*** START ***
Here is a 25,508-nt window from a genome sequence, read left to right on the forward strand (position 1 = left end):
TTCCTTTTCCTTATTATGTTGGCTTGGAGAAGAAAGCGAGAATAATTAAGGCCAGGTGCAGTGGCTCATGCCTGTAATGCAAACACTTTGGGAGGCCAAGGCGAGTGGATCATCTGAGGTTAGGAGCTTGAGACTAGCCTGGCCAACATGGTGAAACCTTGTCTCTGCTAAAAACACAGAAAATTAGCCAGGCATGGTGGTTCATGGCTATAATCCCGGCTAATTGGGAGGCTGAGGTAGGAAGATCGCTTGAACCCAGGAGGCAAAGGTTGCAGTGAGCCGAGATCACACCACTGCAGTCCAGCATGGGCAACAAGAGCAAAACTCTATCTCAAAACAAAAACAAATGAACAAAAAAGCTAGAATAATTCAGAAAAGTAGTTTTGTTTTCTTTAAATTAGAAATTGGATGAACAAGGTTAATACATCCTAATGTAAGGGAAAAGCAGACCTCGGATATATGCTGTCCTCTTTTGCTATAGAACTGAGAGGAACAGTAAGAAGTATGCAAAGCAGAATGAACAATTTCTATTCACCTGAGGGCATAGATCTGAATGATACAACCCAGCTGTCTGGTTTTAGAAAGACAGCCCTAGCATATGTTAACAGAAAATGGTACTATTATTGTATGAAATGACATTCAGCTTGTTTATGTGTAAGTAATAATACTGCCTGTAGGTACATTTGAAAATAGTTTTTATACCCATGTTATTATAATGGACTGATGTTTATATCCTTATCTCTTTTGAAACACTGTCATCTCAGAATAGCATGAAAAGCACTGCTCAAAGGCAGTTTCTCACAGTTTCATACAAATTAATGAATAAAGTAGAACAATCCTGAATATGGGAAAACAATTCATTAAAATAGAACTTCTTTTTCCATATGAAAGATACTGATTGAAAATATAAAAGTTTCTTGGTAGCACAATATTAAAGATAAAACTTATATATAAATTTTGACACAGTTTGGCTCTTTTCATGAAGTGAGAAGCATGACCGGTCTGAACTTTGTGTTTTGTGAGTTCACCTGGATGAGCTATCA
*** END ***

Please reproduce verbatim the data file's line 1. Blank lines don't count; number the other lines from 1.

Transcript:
Here is a 25,508-nt window from a genome sequence, read left to right on the forward strand (position 1 = left end):